Medicine is tough. There’s no denying it – the content is challenging, the contact hours can be seemingly never-ending, and the degree itself is one of the longest out there! Add to this the general stresses of university life, – relationships, living away from home for the first time, budgeting – and you’d suddenly start to wonder why anyone would choose this degree. I’ve made it through two-and-a-bit years, and (most days!) I genuinely can’t think of anything I’d rather be studying, despite the medical school stress.
Getting into medicine isn’t easy, and the chances are, you were at or near the top of your class for most of high school and sixth form. However, once you get to medical school, everyone is in the same position. On one hand, this serves to create an amazing atmosphere, where everyone is truly passionate about the subject, and wants to be the best they can be. On the other, it can come as quite a shock to be thrown into a room with hundreds of other people who are ‘just like you’.
Medicine also has a reputation for attracting fairly competitive students. There have been plenty of moments when I’ve beaten myself up about only getting 60% on an essay. The most useful piece of advice I was given before university was to realise that ‘this isn’t high school’. 60% (at Cambridge, anyway) isn’t a C, it’s a 2:1, and that’s not to be sniffed at.
The style of learning at medical school is different to anything you’ll have experienced before. There are no mark schemes and no syllabus – it takes some getting used to, and there’ll almost certainly be people on your course who are dealing with the transition better than you. If you feel like you’re floundering, you’re definitely not alone, and there are plenty of ways to help deal with the medical school stress.
Try and put your worries into perspective. While you’re sat in your bedroom, struggling to comprehend even the first slide of a lecture handout, knowing that you’ve still got three essays and a literature review due in by the end of that week, medicine can seem like the worst decision you’ve ever made.
In reality, panicking about a situation is the worst thing that you can do, and will only exacerbate your stress. Take a few moments to think about the bigger picture – one day, you’ll probably have forgotten you ever even wrote those essays…
All of the above being said, it is important to try and avoid being in a situation where you simply don’t have time to finish a piece of work. This is a big source of medical school stress. I’ve made myself a study timetable for the last two years and it’s been an absolute lifesaver.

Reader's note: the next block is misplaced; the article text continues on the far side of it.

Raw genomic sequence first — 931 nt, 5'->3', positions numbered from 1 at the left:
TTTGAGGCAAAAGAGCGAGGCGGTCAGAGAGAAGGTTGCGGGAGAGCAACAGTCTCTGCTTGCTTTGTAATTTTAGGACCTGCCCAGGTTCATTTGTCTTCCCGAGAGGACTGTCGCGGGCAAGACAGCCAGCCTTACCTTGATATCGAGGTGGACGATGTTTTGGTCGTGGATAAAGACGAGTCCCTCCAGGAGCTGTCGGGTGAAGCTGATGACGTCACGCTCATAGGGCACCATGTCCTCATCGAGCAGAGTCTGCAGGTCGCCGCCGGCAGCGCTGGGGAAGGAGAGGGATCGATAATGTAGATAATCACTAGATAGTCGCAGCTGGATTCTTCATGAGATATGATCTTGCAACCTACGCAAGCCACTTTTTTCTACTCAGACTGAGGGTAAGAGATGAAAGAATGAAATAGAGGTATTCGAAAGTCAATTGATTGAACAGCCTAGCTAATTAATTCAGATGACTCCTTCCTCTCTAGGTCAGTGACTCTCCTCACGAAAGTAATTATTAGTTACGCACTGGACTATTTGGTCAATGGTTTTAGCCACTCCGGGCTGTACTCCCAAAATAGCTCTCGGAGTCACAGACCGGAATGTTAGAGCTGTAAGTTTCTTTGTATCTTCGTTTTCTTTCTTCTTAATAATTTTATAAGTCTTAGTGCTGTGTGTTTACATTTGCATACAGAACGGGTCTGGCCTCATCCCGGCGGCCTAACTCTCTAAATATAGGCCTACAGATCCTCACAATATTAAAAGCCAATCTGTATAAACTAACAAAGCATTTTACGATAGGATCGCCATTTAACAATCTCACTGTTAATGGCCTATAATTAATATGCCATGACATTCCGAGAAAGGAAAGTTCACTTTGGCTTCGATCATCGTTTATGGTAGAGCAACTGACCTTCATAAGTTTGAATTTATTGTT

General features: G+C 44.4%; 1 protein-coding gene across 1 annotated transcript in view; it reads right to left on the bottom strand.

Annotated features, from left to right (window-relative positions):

Make sure you write down all of your deadlines and be realistic about how long something is going to take you. You could try looking at your upcoming deadlines to make a workload to-do list, with immediate priorities being completed first.
It’s easy, especially in first year, to get caught up in the excitement of university life, and to think it’s a good idea to go out every other night. It’s also easy to think that ‘pulling an all-nighter’ is the answer to an essay crisis.
While late nights tend to come with the territory at university, it’s important to take your health seriously. It’s really not worth making yourself ill through complete exhaustion. Your health, both physical and mental, should always come first, so don’t be afraid to take a break or to seek out help if you need it.
I think we’ve established that medicine is a pretty time-consuming degree. Nevertheless, it’s important to make time for other things: playing a musical instrument, going to hockey practice, simply sitting around with friends. Achieving a work-life balance is one of the hardest things about medical school, but I would argue that it is essential to enjoying your time there.
We’re all in the same boat. Talk your problems through with friends, people in higher years and parents. The chances are, they’ll have been through something similar, even if they haven’t experienced medical school stress! An external opinion can often offer a whole new perspective.
If you’re really struggling, there are plenty of resources available – personal tutors and university counsellors are trained to deal with situations like yours, and they’ll be honoured to offer you advice. A lot of people enjoy offering advice, so don’t be afraid to ask them for it. Remember that you are not alone!
Getting into Medicine is a massive achievement in itself, never forget that. It took hours of work experience, months of volunteering, and weeks of gruelling exams to earn that acceptance letter, but you did it. Medical school is just another challenge – you can do this too!
Words: Freya Smith
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